Ships of this period continued the trend that began in the Middle Ages of developing larger, faster and more intimidating vessels. Warships became massive floating forts with extensive fore and aftercastles. Decks were added with the upper decks extending over the lower decks in tiers. Ships of this type were called caracks and their decorations consisted mainly of painted shields and coats-of-arms. A few caracks had carvings attached to the stem under the forecastle.

The big, heavy caracks were unstable in battle and hard to maneuver. Consequently, they soon gave way to the galleon. Galleons retained the high aftercastles of the caracks but the forecastle was greatly reduced in size and would eventually disappear altogether. The forecastle was replaced by pointed bows that extended beyond the stem from the hull. This feature of ship construction was called the beak-head and it was frequently decorated with a carved animal head. In the early seventeenth century beak-heads served as boarding platforms in close combat. Later as ship construction and sea warfare technology progressed the beak-head’s role as a boarding platform diminished and it became an important base for decorative wooden sculptures. Decoration elsewhere on galleons consisted largely of painted geometric patterns on the sides of the aftercastle and beak-head.

Ornate wooden sculptures gradually replaced painted decorations and by about 1600 sculptured adornment of ships became very important. Not only did figureheads grow in importance and intricate detail, but ships were literally covered from stem to stern with ornately carved, painted and gold-leafed sculptures carved by master carvers at shipyards across Europe. Galleries, arches, railings, bitts and stern boards all became fair game for the carvers’ imagination and chisel. This was the golden age of ship decoration and many vessels were floating works of art reflecting the artistic style and motifs popular on land as well as at sea.


Elaborate ship decoration began to lose favor as ships became more and more utilitarian and were built specifically for commercial sail, commercial fishing and exploration of uncharted areas of the world. Cost was also a factor in the demise of hand carved ornamentation. Toward the end of this period wooden hulls began to give way to hulls of iron and steel and the age of commercial sail (the Cape Horners, the Chilean nitrate trade, the Australian grain trade) began a gradual decline due in large part to three events: the opening of the Suez Canal in 1869, the opening of the Panama Canal in 1914 and the advent of steam propulsion. With the passing of the wonderful age of sail and ships of wood, hand sculpted ornamentation all but disappeared and with it the intricate and beautifully crafted products of the artist’s imagination and the carver’s practiced hand. The whalers, the Cape Horners and the clipper ships of the eighteenth and nineteenth centuries had carved figureheads, but the golden age of marine art was all but over.


A resurgence of interest in traditional sail and history has resulted in the recreation of a number of historically significant, wonderful ships of wood (Henry Hudson’s Half Moon, The Kalmar Nyckel, The Susan Constant, The Sultana, The Pride of Baltimore and many others). These ships carry representative period decorations and serve as good will ambassadors, sail training platforms, floating museums and objects of educational and historical significance. With their recreation has come a renewed appreciation for the imagination and skill of the artisans and craftsmen who built the originals with hand tools. Thankfully these ships not only remind us of past glory but they preserve representations of some of the priceless works of marine art.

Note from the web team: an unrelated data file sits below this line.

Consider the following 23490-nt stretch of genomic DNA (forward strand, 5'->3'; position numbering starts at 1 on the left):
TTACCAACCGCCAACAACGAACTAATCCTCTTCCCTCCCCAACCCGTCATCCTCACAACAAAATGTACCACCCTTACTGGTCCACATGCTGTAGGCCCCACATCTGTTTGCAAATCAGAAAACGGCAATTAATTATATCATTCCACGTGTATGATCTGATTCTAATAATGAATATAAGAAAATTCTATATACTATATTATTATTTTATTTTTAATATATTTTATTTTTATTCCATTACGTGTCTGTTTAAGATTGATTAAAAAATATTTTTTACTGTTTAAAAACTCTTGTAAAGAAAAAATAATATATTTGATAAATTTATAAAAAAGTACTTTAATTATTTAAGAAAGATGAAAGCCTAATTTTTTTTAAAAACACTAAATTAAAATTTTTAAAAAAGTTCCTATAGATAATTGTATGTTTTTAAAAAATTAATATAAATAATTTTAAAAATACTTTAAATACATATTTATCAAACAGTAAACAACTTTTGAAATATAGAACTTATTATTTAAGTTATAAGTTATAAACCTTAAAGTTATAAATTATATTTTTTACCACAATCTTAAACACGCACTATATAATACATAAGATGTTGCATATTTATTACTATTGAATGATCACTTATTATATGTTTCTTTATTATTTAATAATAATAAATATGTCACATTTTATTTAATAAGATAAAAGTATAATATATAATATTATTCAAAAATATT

“Tall ships take on personalities of their own, and those fortunate enough to build and sail them soon realize that they are much more than the materials from which they are made. They seem to have hearts and souls that invite perfection, loyalty and love and that reward seamanship, craftsmanship and loving care. They please the eye, stir the imagination and lift the spirit. They are the white-winged angels of the sea. Without them and the men and women who built and sailed them, the world would most certainly be a different and far less satisfying place”.

From the book Mallets, Chisels and Planes, The Building Of The Tall Ship Kalmar
Nyckel From Vision To Launch
by Charles E. Ireland, Jr., 2003, Cedar Tree Books, Ltd.

Fortunately Ted retired from his real job in the finance department of a major chemical company in time to volunteer as a wood carver and member of the building crew on Wilmington Delaware’s Kalmar Nyckel project in 1996. The Kalmar Nyckel is a reproduction of the Dutch-built pinnace that brought the first Swedish settlers to the banks of the Christina River in what is now Wilmington, Delaware in 1638. The ornately decorated ship made three subsequent crossings to supply what became the first successful Swedish colonization of the Delaware Valley.

Ted, along with a hand full of other volunteer carvers, worked for two years carving the representations of seventeenth century sculptures that grace the Kalmar Nyckel and help make it unique among colonial reproductions. That experience prepared him for marine carving projects on other ships including the Kathryn M. Lee, an authentic, working Chesapeake Bay oyster schooner and the Irving and Exy Johnson, twin brigantines operated by the Los Angeles Maritime Institute.

To learn more about Ted Ireland, ships carvings, and his award-winning book click here.